Guest Poet Jeff Roberts

The Rookery
In late October, warm air leaves the basement laundry 
settling in the third floor bedroom. The antiqued-blue 
chest, at the foot of the bed, juts from the topography 
like a granite invitation. Several species of shorts
winter here during the kitchen's cold months. 
The nesting ground teems with cut-off denims, 
silk boxers, and one-hundred-percent-cotton chinos. 
Plaid baggies puff their pleats to scare interlopers.
Mating pairs entice each other with floppy pockets. 
Bits of lint-like plumage, caught on the rough edges 
of old furniture, flicker in the humidifier's current. 
Nature provides this small chest and instills the instinct
to return year after year. The shorts breed; they rear; 
they remain for months, fighting off wash-day trespassers, 
day-old underwear, wallets, wedgies, and wanderlust. 
In mid May, when the Bakhtiari herd their goats
back into the highlands; when the Pennacooks hike north 
to Concord; when martins, swallows, terns, and warblers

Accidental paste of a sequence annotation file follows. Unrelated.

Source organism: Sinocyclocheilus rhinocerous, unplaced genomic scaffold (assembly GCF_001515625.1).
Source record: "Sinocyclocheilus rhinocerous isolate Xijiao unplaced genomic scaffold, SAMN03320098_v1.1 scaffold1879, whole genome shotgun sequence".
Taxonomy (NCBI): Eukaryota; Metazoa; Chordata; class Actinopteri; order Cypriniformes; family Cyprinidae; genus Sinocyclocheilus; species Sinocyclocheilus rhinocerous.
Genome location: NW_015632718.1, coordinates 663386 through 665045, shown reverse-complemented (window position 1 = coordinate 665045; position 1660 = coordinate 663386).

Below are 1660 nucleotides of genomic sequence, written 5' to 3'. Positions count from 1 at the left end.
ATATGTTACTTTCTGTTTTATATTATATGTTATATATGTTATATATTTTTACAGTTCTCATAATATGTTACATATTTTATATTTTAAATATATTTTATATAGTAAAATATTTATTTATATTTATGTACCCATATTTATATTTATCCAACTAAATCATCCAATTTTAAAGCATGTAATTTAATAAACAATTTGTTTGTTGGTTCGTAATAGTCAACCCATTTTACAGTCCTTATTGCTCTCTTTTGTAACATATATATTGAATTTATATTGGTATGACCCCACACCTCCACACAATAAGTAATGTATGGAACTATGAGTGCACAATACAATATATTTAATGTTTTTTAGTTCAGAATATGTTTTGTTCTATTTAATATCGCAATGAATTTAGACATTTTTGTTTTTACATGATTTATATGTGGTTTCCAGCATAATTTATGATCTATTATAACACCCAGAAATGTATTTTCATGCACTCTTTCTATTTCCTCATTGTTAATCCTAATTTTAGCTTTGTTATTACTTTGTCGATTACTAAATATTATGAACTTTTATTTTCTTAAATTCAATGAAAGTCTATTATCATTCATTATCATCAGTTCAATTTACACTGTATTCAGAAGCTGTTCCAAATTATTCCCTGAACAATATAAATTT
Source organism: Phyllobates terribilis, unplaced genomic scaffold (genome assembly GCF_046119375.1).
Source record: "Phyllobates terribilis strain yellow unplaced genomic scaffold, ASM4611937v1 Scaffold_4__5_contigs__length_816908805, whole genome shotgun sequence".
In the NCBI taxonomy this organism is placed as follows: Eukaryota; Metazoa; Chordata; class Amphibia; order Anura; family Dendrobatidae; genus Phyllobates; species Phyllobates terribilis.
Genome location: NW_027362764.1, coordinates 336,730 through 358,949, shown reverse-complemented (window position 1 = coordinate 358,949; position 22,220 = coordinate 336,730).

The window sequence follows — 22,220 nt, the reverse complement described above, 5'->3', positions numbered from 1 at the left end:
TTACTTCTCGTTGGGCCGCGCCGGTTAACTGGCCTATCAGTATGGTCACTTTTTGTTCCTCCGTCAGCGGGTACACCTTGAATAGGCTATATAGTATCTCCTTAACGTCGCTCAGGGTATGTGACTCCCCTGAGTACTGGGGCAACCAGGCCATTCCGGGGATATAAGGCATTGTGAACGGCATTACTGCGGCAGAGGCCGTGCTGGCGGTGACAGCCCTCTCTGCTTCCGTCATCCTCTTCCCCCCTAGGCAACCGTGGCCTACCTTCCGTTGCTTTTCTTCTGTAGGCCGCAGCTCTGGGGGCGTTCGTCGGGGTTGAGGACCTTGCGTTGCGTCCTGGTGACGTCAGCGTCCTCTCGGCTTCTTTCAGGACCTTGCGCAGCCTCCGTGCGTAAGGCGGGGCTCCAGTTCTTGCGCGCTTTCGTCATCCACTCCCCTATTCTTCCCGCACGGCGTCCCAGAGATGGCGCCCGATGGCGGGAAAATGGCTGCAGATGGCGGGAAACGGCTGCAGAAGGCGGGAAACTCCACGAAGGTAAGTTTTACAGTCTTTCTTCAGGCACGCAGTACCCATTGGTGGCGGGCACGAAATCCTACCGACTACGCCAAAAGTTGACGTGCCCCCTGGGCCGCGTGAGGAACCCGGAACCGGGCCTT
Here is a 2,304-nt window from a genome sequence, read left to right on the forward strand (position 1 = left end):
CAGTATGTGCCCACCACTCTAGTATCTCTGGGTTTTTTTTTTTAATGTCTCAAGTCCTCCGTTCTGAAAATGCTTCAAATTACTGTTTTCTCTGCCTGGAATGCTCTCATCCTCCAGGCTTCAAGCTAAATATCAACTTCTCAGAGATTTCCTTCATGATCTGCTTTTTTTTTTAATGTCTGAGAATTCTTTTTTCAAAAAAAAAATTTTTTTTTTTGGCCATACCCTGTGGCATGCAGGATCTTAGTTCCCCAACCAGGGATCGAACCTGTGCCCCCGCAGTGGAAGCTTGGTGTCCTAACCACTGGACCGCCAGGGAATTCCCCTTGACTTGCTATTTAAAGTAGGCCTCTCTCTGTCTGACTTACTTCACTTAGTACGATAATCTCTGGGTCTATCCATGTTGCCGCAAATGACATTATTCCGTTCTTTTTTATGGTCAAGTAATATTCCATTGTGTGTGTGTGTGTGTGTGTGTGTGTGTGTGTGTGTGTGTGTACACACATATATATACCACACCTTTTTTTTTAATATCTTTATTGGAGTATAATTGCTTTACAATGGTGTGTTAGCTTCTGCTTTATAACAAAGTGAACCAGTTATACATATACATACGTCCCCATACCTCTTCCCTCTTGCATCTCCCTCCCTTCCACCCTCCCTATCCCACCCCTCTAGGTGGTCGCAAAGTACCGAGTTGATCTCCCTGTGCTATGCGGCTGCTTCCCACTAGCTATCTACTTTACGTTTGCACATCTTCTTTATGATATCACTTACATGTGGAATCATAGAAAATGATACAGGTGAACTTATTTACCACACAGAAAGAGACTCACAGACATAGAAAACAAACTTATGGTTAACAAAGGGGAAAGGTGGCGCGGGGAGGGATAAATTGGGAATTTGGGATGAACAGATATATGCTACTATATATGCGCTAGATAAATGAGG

wing their way up coasts, my shorts and I explore 
the second floor, testing the breezes, warming to travel.

February, 1998

Winters The clicking of the new thermostats reminds you of crickets, me, of monkeys in a Pagsanjan River morning. They chirp at the dawn or (with a slight delay) at a wash of incandescence leaping from the bathroom. The comfort of carpet is evolutionary. A step up from the icy linoleum of the apartment in Cambridge. It seems like eons since your brick cave in Korea and my temperamental twin wood stoves in Maine. The ice age has passed. We have discovered civilization. We linger under the covers by choice, not from the fascism of frigid air. We can be lazy, like the corners of the quilt tucked under our chins. We can laugh at the sound of monkeys in the morning.

February, 1998

Dry Clean Only The suit is not wrinkled, it's rumpled. Its furrows and five o'clock shadows need no modern farmer nor the steel and steam of a woman's touch. No matter how carefully hung, attitude puckers the cuffs. Same day service is not as convenient as it sounds. Attention to appearance can be a noble path. When properly sized and tailored, sleeves drape like good towels from rods of natural shoulders. Linen compliments a fat man. Tropical nights dab the sweat from your forehead when cool, dry women offer to help with your laundry.

February, 1998

Jeff Roberts's Questions:

Are the opening lines sufficiently anchored in the real world to allow the bodies of the poems to wander without losing the reader? Is the wandering chronologically fluid? Do any of the images take you off the path? Do the conclusions finish the poems or leave the reader hanging?

Correspond with Jeff Roberts at
with your ideas about these poems.

The Albany Poetry Workshop